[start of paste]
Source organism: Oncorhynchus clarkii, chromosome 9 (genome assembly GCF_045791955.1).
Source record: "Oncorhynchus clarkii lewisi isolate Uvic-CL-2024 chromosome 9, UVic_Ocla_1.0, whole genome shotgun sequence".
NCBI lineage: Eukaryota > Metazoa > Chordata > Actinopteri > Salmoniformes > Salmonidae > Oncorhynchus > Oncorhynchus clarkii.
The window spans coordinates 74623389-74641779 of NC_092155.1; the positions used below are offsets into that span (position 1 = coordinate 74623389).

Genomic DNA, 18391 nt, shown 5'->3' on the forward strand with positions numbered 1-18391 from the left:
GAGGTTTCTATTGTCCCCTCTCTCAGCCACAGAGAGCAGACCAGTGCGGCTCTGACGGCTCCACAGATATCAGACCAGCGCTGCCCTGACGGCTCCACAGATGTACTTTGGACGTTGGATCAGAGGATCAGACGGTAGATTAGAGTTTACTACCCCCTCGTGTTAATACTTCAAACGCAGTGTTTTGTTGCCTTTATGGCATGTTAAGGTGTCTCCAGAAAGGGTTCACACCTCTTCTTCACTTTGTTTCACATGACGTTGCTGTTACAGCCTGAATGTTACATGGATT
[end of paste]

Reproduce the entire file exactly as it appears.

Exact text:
Source organism: Oncorhynchus clarkii, chromosome 9 (genome assembly GCF_045791955.1).
Source record: "Oncorhynchus clarkii lewisi isolate Uvic-CL-2024 chromosome 9, UVic_Ocla_1.0, whole genome shotgun sequence".
NCBI lineage: Eukaryota > Metazoa > Chordata > Actinopteri > Salmoniformes > Salmonidae > Oncorhynchus > Oncorhynchus clarkii.
The window spans coordinates 74623389-74641779 of NC_092155.1; the positions used below are offsets into that span (position 1 = coordinate 74623389).

Genomic DNA, 18391 nt, shown 5'->3' on the forward strand with positions numbered 1-18391 from the left:
GAGGTTTCTATTGTCCCCTCTCTCAGCCACAGAGAGCAGACCAGTGCGGCTCTGACGGCTCCACAGATATCAGACCAGCGCTGCCCTGACGGCTCCACAGATGTACTTTGGACGTTGGATCAGAGGATCAGACGGTAGATTAGAGTTTACTACCCCCTCGTGTTAATACTTCAAACGCAGTGTTTTGTTGCCTTTATGGCATGTTAAGGTGTCTCCAGAAAGGGTTCACACCTCTTCTTCACTTTGTTTCACATGACGTTGCTGTTACAGCCTGAATGTTACATGGATT